How Sweet It Is: Apples and Honey for Rosh Hashanah

How Sweet It Is: Apples and Honey for Rosh Hashanah

Posted by Julie on Sep 9th 2020

In preparation for Rosh Hashanah, we’ve gathered recipes that incorporate apples and honey -- two key ingredients in meals celebrating Jewish New Year. While you can always dip apple slices in honey, we searched for other ways to enjoy these traditional elements of sweetness. Whether you celebrate Rosh Hashanah or not, we hope these recipes with apples and honey sound as sweet to you as they do to us.

Why Apples and Honey?

First, let’s explain why apples and honey are central to Rosh Hashanah. According to, apples have traditionally been a symbol of the relationship between God and the Jewish people, and that honey was the most common source of sweetness in ancient times. The History Channel notes that apples were thought to aid in healing. Likewise, Smithsonian Magazine reveals that honey represents the sustenance given to the Israelites by God during the 40 years they spent wandering the desert.

Apples and Honey: Rosh Hashanah Recipes

As we mentioned earlier, you can always make it easy on yourself by slicing apples and dipping them in honey. Another tradition is to serve honey cake, but we discovered this isn’t usually a top favorite. We think sweet treats ought to be a part of the meal we look forward to, holiday or not. So we researched recipes that include apples and honey, and that sound delicious too.

Honey Apple Cake

Tori Avey is among our favorites where it comes to recipes suitable for Jewish holidays. She created a recipe for Honey Apple Cake precisely because she found traditional honey cake to be so unappealing. It’s a moist and delicious spice cake with plenty of honey, plus cinnamon, allspice, and cloves. You’ll also add four shredded Granny Smith apples, which are one of our favorite apple varieties for baking.

Bake this cake batter in a Bundt pan, and let it cool completely before dusting it with powdered sugar. Then drizzle it with glaze made from powdered sugar, vanilla extract, and non-dairy creamer. The recipe is pareve, meaning it’s both dairy-free and meat-free, so Jews who keep kosher can serve it with any meal.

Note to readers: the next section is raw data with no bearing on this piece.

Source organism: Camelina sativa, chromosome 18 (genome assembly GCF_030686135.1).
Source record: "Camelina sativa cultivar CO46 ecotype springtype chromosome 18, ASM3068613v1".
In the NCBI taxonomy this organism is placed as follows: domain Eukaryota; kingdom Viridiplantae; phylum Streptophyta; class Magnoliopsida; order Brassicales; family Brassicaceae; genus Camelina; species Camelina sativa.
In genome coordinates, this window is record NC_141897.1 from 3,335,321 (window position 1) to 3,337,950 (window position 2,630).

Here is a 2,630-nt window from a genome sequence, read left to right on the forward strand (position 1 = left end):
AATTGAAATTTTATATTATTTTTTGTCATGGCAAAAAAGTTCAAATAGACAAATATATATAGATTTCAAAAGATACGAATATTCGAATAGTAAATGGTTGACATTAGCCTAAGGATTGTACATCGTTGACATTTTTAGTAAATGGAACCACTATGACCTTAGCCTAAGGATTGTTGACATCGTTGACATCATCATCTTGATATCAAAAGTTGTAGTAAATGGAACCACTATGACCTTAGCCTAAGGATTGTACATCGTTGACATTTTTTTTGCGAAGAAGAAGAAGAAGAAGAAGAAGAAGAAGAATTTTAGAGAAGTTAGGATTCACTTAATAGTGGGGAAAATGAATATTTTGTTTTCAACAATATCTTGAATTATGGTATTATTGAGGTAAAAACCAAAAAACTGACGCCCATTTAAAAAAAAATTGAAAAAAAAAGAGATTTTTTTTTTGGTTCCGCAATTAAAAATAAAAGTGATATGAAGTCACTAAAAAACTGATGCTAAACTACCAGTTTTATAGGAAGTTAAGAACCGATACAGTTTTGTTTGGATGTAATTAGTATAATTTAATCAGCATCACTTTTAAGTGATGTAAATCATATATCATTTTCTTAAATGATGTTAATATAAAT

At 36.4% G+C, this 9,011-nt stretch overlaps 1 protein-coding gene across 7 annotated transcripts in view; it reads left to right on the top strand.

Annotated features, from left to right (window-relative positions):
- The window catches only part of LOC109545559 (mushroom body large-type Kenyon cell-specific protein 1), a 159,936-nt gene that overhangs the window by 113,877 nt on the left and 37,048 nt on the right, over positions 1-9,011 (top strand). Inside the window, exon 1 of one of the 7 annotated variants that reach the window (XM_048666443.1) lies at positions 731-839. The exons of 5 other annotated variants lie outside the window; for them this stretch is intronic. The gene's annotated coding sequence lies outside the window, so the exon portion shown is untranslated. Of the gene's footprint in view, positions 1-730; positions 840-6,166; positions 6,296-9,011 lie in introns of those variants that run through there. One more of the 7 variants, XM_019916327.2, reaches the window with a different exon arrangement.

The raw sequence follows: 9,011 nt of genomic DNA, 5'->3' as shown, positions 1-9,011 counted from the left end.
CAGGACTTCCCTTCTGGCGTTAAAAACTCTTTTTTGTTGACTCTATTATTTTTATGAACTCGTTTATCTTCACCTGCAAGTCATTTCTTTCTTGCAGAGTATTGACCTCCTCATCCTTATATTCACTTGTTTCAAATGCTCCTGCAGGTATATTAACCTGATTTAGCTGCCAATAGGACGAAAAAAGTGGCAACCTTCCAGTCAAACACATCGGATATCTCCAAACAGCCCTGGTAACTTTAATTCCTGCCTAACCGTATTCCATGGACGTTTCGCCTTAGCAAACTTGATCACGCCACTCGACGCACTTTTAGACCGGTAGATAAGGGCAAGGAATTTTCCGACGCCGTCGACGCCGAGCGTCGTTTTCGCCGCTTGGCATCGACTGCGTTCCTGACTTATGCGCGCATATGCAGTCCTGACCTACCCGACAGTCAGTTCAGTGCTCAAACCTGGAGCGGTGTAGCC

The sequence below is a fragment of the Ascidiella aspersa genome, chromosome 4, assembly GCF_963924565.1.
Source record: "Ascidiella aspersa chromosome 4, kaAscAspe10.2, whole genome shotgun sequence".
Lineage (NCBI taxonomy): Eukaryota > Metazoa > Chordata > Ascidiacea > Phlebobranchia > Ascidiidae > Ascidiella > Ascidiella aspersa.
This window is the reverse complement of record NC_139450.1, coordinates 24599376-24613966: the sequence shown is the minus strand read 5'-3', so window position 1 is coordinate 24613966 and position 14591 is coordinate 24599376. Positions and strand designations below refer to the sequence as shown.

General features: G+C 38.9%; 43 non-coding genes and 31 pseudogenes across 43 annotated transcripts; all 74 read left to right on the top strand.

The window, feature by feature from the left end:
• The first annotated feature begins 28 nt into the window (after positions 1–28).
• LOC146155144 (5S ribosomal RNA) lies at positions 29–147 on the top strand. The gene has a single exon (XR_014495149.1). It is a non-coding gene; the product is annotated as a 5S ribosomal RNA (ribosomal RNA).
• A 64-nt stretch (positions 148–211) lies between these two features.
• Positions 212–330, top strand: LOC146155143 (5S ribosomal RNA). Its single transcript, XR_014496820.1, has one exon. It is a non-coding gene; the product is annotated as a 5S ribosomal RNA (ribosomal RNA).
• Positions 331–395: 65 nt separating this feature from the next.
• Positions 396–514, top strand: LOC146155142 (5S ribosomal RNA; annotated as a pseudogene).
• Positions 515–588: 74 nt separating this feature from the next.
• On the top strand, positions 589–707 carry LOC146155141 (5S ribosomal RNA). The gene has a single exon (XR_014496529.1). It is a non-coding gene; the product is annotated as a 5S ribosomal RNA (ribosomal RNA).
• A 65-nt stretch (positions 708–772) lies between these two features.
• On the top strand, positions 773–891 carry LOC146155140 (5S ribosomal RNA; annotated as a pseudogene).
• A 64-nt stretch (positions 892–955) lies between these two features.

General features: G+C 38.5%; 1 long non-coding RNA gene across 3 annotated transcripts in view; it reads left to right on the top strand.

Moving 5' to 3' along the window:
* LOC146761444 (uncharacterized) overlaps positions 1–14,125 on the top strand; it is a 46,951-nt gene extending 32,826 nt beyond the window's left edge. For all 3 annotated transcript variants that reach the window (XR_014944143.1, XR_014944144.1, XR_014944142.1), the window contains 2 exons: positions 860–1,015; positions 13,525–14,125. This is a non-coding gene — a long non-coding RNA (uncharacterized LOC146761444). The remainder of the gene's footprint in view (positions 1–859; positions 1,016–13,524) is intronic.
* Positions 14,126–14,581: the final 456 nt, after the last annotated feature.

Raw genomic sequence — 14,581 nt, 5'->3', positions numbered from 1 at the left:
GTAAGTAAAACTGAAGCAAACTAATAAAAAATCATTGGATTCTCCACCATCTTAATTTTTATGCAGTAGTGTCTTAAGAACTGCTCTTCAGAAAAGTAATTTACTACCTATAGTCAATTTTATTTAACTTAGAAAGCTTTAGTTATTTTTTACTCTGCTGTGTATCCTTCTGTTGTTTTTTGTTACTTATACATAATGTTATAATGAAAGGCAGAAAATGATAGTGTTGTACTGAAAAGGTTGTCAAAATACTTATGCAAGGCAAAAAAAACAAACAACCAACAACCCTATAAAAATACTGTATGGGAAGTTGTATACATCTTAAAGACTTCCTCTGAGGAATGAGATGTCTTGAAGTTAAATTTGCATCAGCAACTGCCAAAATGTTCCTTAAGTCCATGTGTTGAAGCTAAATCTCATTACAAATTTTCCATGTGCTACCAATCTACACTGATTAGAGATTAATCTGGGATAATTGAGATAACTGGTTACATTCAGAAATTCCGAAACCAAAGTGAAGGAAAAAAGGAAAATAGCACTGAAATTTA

Rosemary Honey Apple Galette

If you have a little more time and energy, this recipe we found on NPR is worth a try. While a galette is technically defined as a cake, we think of it more like a freeform pie. This galette features frangipane -- ground almonds, butter, and eggs, with a generous portion of honey -- as its base. Spread the frangipane over a rolled-out pie crust, and top it with thinly sliced Granny Smith apples. Brush with melted butter, sprinkle with sugar, and fold the edges of the pie crust over the outside of the ring of apples.

While it bakes, gently warm honey with butter, sugar, and rosemary in a saucepan on the stovetop. Then drizzle the rosemary-infused honey over the freshly-baked galette before serving. This galette is one Rosh Hashanah treat we’ll bet your guests haven’t seen before!

Apple, Goat Cheese, and Honey Tartlets

This recipe from Epicurious is another relatively simple one that looks more involved than it is. Use pre-made puff pastry to speed up the process. However, you’ll have to thaw the puff pastry to cut out the tartlet rings, and then refreeze those rings, so we advise planning accordingly.

The tartlet filling consists of goat cheese, fresh lemon juice, and kosher salt. Spread it over each ring of puff pastry, then top with sliced apples. The recipe specifies Gala apples, but we’re partial to Granny Smith for baking. However, if you want a sweeter apple to offset the tartness of the filling, try Honeycrisp apples which also hold their shape when baked. Brush the apples with a mixture of honey and melted butter, then sprinkle with allspice before baking. After baking, drizzle with more honey prior to serving.

Green Apple Soda

While this recipe from Kveller isn’t a dessert, it’s a fun treat for the kids. You could use packaged apple juice, but we prefer the methods in the recipe. Process your apples with either a juicer or a food processor. If you use a food processor, you’ll need to strain the liquid to filter out pulp. Then add honey, lemon juice, and water. Combine the apple and honey mixture with plain seltzer water to make soda. If your kids insist their soda needs to be green, a drop or two of food coloring will do the trick.